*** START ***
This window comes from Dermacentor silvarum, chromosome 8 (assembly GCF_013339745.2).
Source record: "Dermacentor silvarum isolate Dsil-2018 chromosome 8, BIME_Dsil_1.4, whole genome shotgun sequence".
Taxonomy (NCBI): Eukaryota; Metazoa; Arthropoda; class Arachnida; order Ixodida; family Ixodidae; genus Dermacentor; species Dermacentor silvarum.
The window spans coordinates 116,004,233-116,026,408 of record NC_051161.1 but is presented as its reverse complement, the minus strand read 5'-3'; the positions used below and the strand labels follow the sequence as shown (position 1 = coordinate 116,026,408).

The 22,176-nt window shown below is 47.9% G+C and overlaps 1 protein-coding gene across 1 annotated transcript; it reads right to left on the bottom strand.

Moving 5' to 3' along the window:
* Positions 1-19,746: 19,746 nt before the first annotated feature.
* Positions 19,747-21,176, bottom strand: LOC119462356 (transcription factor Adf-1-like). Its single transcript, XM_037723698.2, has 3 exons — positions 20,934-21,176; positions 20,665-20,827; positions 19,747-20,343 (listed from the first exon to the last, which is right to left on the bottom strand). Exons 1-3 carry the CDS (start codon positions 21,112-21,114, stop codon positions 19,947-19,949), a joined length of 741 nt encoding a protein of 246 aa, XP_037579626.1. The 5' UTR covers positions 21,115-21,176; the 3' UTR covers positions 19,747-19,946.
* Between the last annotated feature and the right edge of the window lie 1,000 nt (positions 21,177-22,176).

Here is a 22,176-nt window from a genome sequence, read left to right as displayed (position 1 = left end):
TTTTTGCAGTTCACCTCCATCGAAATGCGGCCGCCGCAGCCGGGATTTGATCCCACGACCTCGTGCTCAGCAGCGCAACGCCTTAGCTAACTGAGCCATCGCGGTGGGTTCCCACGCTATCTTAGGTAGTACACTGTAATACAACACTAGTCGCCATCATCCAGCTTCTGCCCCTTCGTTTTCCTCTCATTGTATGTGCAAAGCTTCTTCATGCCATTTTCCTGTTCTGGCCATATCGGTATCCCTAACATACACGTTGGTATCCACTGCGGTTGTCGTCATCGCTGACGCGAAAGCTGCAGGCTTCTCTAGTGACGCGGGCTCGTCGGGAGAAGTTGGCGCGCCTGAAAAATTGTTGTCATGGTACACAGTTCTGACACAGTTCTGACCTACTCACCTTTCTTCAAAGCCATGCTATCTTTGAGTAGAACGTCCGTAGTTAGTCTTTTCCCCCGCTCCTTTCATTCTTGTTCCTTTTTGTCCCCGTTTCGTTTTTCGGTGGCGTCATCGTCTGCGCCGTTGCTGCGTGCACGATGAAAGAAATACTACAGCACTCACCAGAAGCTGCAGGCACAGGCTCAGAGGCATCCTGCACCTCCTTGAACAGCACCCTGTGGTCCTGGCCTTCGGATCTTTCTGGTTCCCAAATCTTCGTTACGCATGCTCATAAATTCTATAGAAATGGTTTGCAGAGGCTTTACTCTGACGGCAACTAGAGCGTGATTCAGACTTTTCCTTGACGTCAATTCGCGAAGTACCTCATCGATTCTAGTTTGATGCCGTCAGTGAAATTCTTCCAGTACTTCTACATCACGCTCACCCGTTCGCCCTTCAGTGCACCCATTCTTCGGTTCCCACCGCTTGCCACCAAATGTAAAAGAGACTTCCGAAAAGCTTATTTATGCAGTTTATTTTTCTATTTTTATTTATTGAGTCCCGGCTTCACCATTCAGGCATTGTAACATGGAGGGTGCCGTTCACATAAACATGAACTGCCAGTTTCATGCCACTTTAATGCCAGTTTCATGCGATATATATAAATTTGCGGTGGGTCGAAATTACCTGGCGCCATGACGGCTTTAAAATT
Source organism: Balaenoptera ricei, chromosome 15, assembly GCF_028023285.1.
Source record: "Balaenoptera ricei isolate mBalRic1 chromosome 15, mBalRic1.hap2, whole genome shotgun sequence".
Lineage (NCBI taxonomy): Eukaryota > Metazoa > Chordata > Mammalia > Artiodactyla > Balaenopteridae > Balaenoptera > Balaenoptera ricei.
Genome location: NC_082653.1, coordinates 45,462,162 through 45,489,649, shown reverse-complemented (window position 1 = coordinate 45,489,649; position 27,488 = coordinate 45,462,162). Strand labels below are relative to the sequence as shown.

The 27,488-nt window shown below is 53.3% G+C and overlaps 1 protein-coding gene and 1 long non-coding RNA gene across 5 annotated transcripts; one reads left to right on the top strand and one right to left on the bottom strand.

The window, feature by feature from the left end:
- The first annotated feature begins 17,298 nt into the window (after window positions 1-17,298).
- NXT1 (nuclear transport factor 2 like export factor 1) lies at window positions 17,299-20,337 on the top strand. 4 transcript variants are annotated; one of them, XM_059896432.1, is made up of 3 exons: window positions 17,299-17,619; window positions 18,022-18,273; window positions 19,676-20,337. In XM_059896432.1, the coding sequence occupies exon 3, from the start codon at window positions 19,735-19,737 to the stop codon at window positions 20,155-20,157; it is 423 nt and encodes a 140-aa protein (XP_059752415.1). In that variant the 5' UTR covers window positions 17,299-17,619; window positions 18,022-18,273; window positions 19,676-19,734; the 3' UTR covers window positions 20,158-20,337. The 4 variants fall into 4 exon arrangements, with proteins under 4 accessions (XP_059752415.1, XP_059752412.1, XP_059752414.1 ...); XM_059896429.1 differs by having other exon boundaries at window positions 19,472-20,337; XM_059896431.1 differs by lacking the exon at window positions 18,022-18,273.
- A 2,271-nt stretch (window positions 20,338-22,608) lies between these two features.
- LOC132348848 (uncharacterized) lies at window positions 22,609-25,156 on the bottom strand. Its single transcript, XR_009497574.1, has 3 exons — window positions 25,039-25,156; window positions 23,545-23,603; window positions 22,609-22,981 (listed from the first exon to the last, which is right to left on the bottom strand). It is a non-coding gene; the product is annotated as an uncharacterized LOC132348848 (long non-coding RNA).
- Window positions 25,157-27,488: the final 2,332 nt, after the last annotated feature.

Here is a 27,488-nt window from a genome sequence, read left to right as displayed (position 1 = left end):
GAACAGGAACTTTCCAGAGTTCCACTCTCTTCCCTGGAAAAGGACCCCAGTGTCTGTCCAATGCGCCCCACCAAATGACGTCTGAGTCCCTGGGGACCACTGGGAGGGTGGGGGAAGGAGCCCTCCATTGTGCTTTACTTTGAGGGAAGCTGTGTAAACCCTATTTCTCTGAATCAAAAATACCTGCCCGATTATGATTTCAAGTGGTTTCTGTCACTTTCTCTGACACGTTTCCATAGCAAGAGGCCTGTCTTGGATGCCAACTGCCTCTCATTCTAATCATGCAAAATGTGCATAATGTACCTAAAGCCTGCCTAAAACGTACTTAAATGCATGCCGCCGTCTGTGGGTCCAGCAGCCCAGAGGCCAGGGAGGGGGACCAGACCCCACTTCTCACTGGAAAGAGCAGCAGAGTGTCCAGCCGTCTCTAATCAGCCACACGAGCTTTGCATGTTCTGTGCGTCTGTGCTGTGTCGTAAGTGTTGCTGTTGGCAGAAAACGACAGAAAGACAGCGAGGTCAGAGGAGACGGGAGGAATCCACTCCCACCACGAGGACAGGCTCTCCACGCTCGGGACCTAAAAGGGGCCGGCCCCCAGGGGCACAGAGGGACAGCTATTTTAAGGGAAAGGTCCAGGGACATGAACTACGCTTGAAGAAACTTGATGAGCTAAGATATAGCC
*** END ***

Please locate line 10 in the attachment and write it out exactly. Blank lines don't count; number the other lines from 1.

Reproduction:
Here is a 22,176-nt window from a genome sequence, read left to right as displayed (position 1 = left end):